no additional penalty.  


          These proposals significantly alter the Unruh Act, which is  
          designed to ensure access to public accommodations for all  
          persons in the state and make special protections and remedies  
          available to those who are members of groups whom the  
          Legislature has deemed to be particularly vulnerable to  
          discrimination because of their "sex, race, color, religion,  
          ancestry, national origin, disability, medical condition,  
          marital status, or sexual orientation" (Section 51 (b)) from  
          further discrimination.  This bill alters the Unruh act in a way  
          that hurts only one protected class of vulnerable persons: the  
          disabled.  The Committee should be wary of any proposed law that  
          limits access to the courts.  "Because the right to access the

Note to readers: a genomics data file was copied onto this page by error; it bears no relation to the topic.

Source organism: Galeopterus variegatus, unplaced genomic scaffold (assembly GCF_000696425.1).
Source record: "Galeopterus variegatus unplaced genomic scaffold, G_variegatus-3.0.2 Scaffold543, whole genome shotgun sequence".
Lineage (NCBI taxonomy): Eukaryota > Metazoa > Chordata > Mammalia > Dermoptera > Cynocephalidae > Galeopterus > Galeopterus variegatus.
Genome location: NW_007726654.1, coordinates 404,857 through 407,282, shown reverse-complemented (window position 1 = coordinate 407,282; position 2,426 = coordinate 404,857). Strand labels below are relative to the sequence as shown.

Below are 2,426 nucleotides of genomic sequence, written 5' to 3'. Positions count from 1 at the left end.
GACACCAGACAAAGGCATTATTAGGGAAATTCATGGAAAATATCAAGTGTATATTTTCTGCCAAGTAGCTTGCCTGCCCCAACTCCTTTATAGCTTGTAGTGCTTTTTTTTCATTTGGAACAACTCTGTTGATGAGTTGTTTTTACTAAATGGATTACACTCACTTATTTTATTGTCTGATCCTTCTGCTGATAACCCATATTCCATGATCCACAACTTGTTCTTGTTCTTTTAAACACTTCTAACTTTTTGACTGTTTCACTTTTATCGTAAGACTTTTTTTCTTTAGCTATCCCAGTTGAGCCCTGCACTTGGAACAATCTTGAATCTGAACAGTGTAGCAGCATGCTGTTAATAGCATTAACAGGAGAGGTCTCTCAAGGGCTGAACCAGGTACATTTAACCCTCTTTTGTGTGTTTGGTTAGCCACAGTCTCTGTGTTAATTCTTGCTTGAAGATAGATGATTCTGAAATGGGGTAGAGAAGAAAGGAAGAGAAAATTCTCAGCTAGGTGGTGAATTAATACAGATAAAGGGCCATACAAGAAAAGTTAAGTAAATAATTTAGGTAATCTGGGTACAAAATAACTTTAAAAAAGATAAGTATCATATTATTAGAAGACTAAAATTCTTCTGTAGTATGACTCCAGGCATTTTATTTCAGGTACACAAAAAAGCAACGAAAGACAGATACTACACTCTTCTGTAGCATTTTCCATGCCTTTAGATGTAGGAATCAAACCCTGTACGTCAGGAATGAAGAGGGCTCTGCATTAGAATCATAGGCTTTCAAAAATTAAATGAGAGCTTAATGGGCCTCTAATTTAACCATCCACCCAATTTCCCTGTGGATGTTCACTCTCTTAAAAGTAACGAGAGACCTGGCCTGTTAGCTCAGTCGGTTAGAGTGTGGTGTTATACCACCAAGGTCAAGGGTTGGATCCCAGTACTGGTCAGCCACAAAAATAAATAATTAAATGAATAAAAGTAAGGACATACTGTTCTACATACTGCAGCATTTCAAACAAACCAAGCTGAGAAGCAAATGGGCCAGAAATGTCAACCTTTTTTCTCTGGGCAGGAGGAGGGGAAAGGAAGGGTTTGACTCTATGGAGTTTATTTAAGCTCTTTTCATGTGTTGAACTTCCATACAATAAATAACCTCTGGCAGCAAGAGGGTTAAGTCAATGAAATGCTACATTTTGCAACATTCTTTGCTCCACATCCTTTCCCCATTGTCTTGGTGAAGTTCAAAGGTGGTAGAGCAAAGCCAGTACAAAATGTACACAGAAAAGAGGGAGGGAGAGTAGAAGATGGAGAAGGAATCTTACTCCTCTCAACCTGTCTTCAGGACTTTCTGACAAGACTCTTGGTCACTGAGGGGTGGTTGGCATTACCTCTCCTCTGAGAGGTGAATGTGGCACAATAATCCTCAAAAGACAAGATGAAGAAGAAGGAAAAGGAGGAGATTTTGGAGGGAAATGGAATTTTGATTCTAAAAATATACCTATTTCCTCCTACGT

courts implicates due process and First Amendment rights, courts  
          have been exceedingly reluctant to restrict such access" (Moy v.  
                                              United States (9th Cir. 1990) 906 F.2d 467, 470.), especially  
          one which appears on its face to discriminate against a class of  
          citizens who are entitled by state and federal law to special  
          protections.  


          Section Two of this bill appears to effectively eliminate ALL  
          statutory damages for violations of the Unruh Act AND the  
          Disabled Persons Act by conditioning the award of damages upon